The flesh and skin began to creep back over the bone, filling in the horrible, pink cracks. Charred flesh crumbled to dust.
Think of something. Fire. Fire? Harry clawed through his thoughts. Flames swirled in them and the horntail’s jagged, tattered wings loomed behind it. Dragon. The egg.
‘The golden egg was guarded by a dragon. I thought fire might make it reveal its secrets.’
‘That was incredibly stupid of you.’ She seized his chin. ‘Another minute of whatever fire that was and you’d’ve have lost this hand, Mr Potter.’
‘And there wasn’t even a hint of the tongue of Mordor,’ Harry joked.
Whoever was in the bed next to him laughed.
‘You’re healed.’ She sighed and tucked her wand away. ‘I would insist you remain here for the night, so I can keep an eye on you after you exhausted most of your magic with whatever you were doing, but I doubt you’d stay.’
‘Already?’ Harry flexed his hand. ‘Seems as good as new.’
‘Yes, Mr Potter, already. Now go. And this time take more care. I distinctly remember telling you that I did not want to see you here again at the beginning of the year.’
‘If you insist.’ He staggered toward the door.
The cool of the potion he’d drunk faded from his chest, leaving a deep, throbbing ache in his limbs and eyelids as heavy as lead.
I think I failed. I blacked out before I could do anything with the horcrux. I need to speak to Salazar.
Harry retraced his steps to the chamber.
‘You came back,’ Salazar called. ‘What did you do, Harry?’
‘I fractured my soul.’ A strange, numb feeling caught hold of him, an even, flat calm. ‘I found the horcrux and I tore it away.’
‘And?’ Salazar peered down from the wall with a deep frown. ‘What did you do with it?’
‘I’m not sure.’ He listened, searching once more through the screams of his soul fragments, but could not find the image with the echo.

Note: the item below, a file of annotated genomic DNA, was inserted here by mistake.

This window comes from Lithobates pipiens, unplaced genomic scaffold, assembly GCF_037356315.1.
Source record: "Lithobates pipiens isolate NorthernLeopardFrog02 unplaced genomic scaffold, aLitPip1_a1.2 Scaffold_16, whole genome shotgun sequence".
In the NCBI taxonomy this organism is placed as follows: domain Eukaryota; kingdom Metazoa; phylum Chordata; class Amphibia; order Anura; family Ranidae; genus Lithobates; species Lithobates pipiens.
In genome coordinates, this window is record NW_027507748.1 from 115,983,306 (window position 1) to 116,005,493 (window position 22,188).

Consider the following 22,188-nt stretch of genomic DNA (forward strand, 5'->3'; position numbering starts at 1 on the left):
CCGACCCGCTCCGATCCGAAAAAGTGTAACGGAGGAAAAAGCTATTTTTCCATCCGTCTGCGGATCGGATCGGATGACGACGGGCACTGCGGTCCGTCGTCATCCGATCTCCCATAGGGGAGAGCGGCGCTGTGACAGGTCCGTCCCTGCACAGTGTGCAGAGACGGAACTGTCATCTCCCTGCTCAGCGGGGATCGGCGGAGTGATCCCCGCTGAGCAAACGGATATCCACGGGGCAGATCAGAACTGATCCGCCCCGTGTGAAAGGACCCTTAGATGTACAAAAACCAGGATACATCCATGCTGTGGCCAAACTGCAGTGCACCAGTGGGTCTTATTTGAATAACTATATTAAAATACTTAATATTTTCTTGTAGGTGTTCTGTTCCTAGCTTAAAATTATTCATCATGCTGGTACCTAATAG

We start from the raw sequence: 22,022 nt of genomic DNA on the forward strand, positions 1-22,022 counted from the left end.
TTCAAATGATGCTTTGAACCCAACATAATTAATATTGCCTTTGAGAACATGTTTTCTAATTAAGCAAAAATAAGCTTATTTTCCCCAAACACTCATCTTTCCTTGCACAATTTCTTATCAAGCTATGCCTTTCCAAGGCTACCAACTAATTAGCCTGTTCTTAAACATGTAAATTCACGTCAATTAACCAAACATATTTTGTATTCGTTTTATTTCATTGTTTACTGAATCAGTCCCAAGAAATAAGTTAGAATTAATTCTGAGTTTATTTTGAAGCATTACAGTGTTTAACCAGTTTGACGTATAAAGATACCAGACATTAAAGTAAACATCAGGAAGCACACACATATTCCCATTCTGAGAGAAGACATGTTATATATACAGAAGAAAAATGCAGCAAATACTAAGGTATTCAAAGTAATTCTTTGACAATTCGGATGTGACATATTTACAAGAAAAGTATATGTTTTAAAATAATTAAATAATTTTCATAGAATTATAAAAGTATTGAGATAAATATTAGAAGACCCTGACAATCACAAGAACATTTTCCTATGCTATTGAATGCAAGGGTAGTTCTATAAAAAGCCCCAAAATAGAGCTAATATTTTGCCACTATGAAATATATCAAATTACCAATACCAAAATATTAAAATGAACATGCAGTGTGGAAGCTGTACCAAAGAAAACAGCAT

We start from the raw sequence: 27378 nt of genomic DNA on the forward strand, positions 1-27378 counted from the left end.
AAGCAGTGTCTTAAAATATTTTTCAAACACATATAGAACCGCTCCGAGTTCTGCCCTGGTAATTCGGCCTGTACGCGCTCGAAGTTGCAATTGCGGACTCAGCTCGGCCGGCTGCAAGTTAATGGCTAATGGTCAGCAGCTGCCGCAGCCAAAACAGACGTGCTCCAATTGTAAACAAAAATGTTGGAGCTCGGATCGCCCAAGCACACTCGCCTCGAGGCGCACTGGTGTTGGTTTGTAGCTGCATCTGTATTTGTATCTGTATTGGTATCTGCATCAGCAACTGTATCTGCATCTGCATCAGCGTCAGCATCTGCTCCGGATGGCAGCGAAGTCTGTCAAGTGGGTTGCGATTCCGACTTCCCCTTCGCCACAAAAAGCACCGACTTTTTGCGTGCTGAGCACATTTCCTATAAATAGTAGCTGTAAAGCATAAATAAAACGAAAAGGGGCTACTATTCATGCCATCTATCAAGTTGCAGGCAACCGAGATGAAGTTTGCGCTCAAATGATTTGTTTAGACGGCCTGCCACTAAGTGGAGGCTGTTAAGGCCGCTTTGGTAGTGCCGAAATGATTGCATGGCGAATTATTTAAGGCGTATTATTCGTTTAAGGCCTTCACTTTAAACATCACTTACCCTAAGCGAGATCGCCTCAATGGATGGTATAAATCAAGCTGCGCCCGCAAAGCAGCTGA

‘How can you not know?’ Salazar demanded. ‘You ripped it out, didn’t you?’
‘I might have,’ Harry muttered, remembering the sticky, tar-like tears and the swirling smoke. He shuddered. ‘I lost control, it hurt.‘
‘Can you feel it?’ Salazar asked. ‘If you have a horcrux linked to you, you should be able to feel it. Anchoring your sense of self to an object must create some kind of association with it. Do you have any sort of feeling, warmth, familiarity, or association that wasn’t there before?’
Harry relaxed and let his mind turn blank. The warm cloth of his robes brushed against his skin, the faint heat of his wand pressed against his forearm, and the cool of the chamber seeped in through the soles of his feet. ‘No. There’s nothing.’
‘Then it’s either destroyed, or, more likely, it returned to something it was already linked to.’
A faint trill traced down Harry’s spine. ‘Something it was linked to?’
‘Can you feel the piece of Tom Riddle’s soul within you?’
Salazar stroked his chin. ‘I would hazard a guess that a living horcrux ties the sense of self of the two individuals together rather than anchoring the creator’s consciousness and magic to the body as a physical object. If you’ve torn that bond from yourself and not tethered it to another object, then you ought to be free.’
‘Ought to be?’
‘This sort of soul magic isn’t my area of expertise. However, no consciousness can survive alone untethered. If you can’t sense anything, then you’ve not anchored your own consciousness and magic to create a horcrux of your own. I would imagine Tom was right and you would have to be very attached to the object to begin with, so whatever was lying about nearby wouldn’t work anyway.’ He shrugged. ‘I think it leaves only one option.’
‘I’d like to know what you think that is.’ Harry shot him a long stare. ‘You’re playing very coy, which means either you think it’s very bad or it’s some kind of compliment. I’m too tried to play a hundred and one questions, Salazar.’
‘I think you accomplished exactly what you wanted.’ Salazar patted the head of his serpent companion and cracked a broad grin. ‘You tore Voldemort’s anchor free, ripping your own soul out of necessity. However, you did nothing to anchor your sense of self and magic to an object, so I believe Voldemort’s anchor was cut free and the horcrux destroyed.’
He’s not been wrong yet. Harry released a long sigh and ssome of the deep, sore ache faded from his bones. I’m free. I’m free.
He grinned. ‘Looks like you’ll have to put up with having an heir who acts like Godric a little longer than I thought you would.’
Salazar’s green eyes softened. ‘A tragedy I remain unable to correct.’
‘So what now?’ Harry murmured.
‘Focus on the tournament,’ Salazar said. ‘Win it. The experience of using magic outside a classroom and in dangerous or testing circumstances will be invaluable. You will be far stronger for it.’